Yazidism: The Cult of the Peacock Angel

Though most of my work is centred on my homeland in Europe, which is being assaulted and invaded by hostile forces from within and without, I wish to draw attention to a people in a similar situation in the Middle East as us Wotanists; namely, the Yazidi Kurds of Iraq. While most of the Middle East has succumbed to monotheism, this people stands out among all others because their religion seems to be a form of polytheism; where reverence is given not to a singular, cosmic God, but to seven holy beings known as the ‘heft sirr‘ (‘the seven mysteries’), with particular emphasis on Melek Taus, the ‘peacock angel’. Though they consider themselves Muslims and believe in the power of an almighty God, their religious practice seems to suggest that this is merely to avoid Islamic persecution, as they seem to believe that such a deity does not require worship, but that rather he should be worshipped through the heft sirr.

Melek Taus is revered by the Yazidis because he is seen as the creator and ruler of Earth, and was respected by God for refusing to bow down to Adam when he was created, representing the refusal of a spiritual being made from God’s light to be subordinate to a material creature. This has parallels to the Islamic story of Iblis, the angel who refused to bow down to Adam and so was cursed by Allah and became ‘Shaitan’, the Islamic Satan. This perverse concept that damns spiritual pride and independence has led to the Yazidis to be seen as ‘devil-worshippers’ by many Muslims, and has resulted in their persecution and, more recently, attempts to exterminate them by Islamic State. It doesn’t help that Melek Taus is also known as ‘Shaytan’ to the Yazidis, however, he doesn’t seem to be either good or evil as in Abrahamic religions. While the Yazidis do not have a concept of dualism and do not worship demons, this has led to the abominable practice of killing members of their ethnic group who attempt to leave or marry outside of their religion (also known as ‘honour killings’). Such an extreme practice reflects the severity of persecution and the fear that their unique religion will die out in a sea of monotheism, and the original religion of the Kurds will be forgotten.

The similarities between Yazidism and Wotanism are apparent, as the focus on seven holy beings (considered gods in Wotanism, though the Yazidis prefer to see them more as angels, probably under influence of monotheistic religions like Zoroastrianism and Islam) is a central feature of both religions. Nevertheless, these beings are still subject to higher authority, in Yazidism it is God, in Wotanism is is ‘wyrd’ (meaning something akin to ‘destiny’ and is from where we have the word ‘weird’), which is maintained by the three Norns governing past, present and future. However, these higher cosmic forces are not considered to require reverence, since they are self-sustaining and eternal. However, the gods or angels are dependent on human interaction to survive and maintain order in the cosmos, and so this is why it is they and not God who are focused on by both Yazidis and Wotanists. Melek Taus can also be compared to the god Wotan, as he is considered the leader of the heft sirr, as well as creator of the world (in Germanic mythology, the world was created by Wotan, Wili and We, a triplicity of Wotan). They also share the same holy day, Wednesday, which in English is named after the Anglo-Saxon Woden.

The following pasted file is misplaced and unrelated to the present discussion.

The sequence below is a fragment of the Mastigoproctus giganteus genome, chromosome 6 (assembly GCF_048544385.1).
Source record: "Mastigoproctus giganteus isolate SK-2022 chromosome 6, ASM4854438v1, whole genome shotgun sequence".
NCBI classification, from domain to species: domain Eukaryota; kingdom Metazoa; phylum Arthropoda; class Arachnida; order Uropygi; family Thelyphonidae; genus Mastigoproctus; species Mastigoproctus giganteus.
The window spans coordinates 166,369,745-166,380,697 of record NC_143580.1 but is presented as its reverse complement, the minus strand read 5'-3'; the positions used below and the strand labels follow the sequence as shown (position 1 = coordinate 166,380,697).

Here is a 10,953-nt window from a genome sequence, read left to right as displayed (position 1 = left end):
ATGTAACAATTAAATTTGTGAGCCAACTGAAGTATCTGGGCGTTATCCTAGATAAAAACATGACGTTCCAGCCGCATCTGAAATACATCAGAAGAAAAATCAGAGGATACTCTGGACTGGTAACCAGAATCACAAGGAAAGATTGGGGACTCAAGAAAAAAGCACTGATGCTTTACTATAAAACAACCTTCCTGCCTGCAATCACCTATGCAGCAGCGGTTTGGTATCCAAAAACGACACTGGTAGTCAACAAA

Yazidi customs include parading a golden model of a peacock, which is kissed by Yazidis for good luck. The Yazidis are keen to emphasize that they do not worship the idol, but that it is merely a representation of the spiritual force of Melek Taus. Their New Year is comparable to the modern Easter, as it falls slightly later than the Spring Equinox. They also have two holy books, known as ‘Kiteba Cilwe’ (‘the book of revelation’) and ‘Mishefa Res’ (‘the black book’). Though these have been deemed as forgeries by scholars, it has to be remembered that the Yazidis have a purely oral tradition, and so to make their beliefs and customs known to outsiders it was necessary for foreigners to write them down, as their content is consistent with Yazidi doctrine. Their society is led by a secular ’emir’ (‘prince’ or ‘general’) and a sheikh, who is the spiritual leader and is split into three castes who strictly marry among themselves. In this way, they maintain the structure that has held up their society for thousands of years. As they have been at the centre of many different civilisations, they have been influenced by all other religions in the area, from Zoroastrianism to Greek paganism and Sufi Islam, which is a sect of Islam that teaches pagan wisdom under the guise of Islam in order to preserve the knowledge, mainly among the Iranian peoples.

While the Yazidis join the fight with other Kurds against Islamic State, some of their women are taken as sex slaves and the Yazidis are seen by IS fighters as less than human. This is comparable to the recurring rape of European women by Islamic invaders, though our stronger state structure means that such events are somewhat successful at being covered up and ignored to avoid backlash and so, unlike in Iraq, we have not yet fallen into open warfare. However, it is important that we stand together with our polytheist brothers and sisters from all parts of the world, our struggle is the same and we have the gods on our side. Many Yazidis who have fled to Europe now carry the same fears from their homeland as millions of Islamic invaders are pouring into Europe. It is important that we realise that we are on the same boat and fight to preserve the traditions of all peoples against the cancer of dogmatism.

Wulf Willelmson

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